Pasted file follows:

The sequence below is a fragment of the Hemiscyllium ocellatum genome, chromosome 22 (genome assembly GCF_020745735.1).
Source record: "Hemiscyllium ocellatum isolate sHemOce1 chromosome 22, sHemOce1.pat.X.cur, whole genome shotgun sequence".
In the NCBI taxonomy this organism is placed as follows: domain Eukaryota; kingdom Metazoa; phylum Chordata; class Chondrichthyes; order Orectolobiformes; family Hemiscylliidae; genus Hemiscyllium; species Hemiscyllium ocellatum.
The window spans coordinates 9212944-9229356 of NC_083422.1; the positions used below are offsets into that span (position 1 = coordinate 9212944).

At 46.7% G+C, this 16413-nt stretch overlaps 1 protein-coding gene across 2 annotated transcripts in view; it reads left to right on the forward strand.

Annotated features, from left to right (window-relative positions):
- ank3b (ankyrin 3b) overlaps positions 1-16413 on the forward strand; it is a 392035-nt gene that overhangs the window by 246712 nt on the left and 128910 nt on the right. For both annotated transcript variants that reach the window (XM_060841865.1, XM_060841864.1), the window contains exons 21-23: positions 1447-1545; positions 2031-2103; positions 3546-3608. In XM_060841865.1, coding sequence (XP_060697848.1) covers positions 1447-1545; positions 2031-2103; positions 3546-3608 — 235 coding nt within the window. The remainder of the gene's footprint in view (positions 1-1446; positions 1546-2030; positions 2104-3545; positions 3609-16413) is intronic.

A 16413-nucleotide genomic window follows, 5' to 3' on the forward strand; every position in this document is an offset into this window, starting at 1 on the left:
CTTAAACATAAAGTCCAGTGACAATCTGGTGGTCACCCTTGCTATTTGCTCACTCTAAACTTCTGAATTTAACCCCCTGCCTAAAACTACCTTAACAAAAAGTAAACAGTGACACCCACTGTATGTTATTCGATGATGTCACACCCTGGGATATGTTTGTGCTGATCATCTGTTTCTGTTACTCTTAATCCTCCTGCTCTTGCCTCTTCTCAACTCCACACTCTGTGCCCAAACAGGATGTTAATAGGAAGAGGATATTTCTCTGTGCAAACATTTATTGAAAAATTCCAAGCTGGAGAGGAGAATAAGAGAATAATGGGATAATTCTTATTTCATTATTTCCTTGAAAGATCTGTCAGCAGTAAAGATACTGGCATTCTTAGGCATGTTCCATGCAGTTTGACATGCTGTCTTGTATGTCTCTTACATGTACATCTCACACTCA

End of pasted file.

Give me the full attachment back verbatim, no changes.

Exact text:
The sequence below is a fragment of the Hemiscyllium ocellatum genome, chromosome 22 (genome assembly GCF_020745735.1).
Source record: "Hemiscyllium ocellatum isolate sHemOce1 chromosome 22, sHemOce1.pat.X.cur, whole genome shotgun sequence".
In the NCBI taxonomy this organism is placed as follows: domain Eukaryota; kingdom Metazoa; phylum Chordata; class Chondrichthyes; order Orectolobiformes; family Hemiscylliidae; genus Hemiscyllium; species Hemiscyllium ocellatum.
The window spans coordinates 9212944-9229356 of NC_083422.1; the positions used below are offsets into that span (position 1 = coordinate 9212944).

At 46.7% G+C, this 16413-nt stretch overlaps 1 protein-coding gene across 2 annotated transcripts in view; it reads left to right on the forward strand.

Annotated features, from left to right (window-relative positions):
- ank3b (ankyrin 3b) overlaps positions 1-16413 on the forward strand; it is a 392035-nt gene that overhangs the window by 246712 nt on the left and 128910 nt on the right. For both annotated transcript variants that reach the window (XM_060841865.1, XM_060841864.1), the window contains exons 21-23: positions 1447-1545; positions 2031-2103; positions 3546-3608. In XM_060841865.1, coding sequence (XP_060697848.1) covers positions 1447-1545; positions 2031-2103; positions 3546-3608 — 235 coding nt within the window. The remainder of the gene's footprint in view (positions 1-1446; positions 1546-2030; positions 2104-3545; positions 3609-16413) is intronic.

A 16413-nucleotide genomic window follows, 5' to 3' on the forward strand; every position in this document is an offset into this window, starting at 1 on the left:
CTTAAACATAAAGTCCAGTGACAATCTGGTGGTCACCCTTGCTATTTGCTCACTCTAAACTTCTGAATTTAACCCCCTGCCTAAAACTACCTTAACAAAAAGTAAACAGTGACACCCACTGTATGTTATTCGATGATGTCACACCCTGGGATATGTTTGTGCTGATCATCTGTTTCTGTTACTCTTAATCCTCCTGCTCTTGCCTCTTCTCAACTCCACACTCTGTGCCCAAACAGGATGTTAATAGGAAGAGGATATTTCTCTGTGCAAACATTTATTGAAAAATTCCAAGCTGGAGAGGAGAATAAGAGAATAATGGGATAATTCTTATTTCATTATTTCCTTGAAAGATCTGTCAGCAGTAAAGATACTGGCATTCTTAGGCATGTTCCATGCAGTTTGACATGCTGTCTTGTATGTCTCTTACATGTACATCTCACACTCA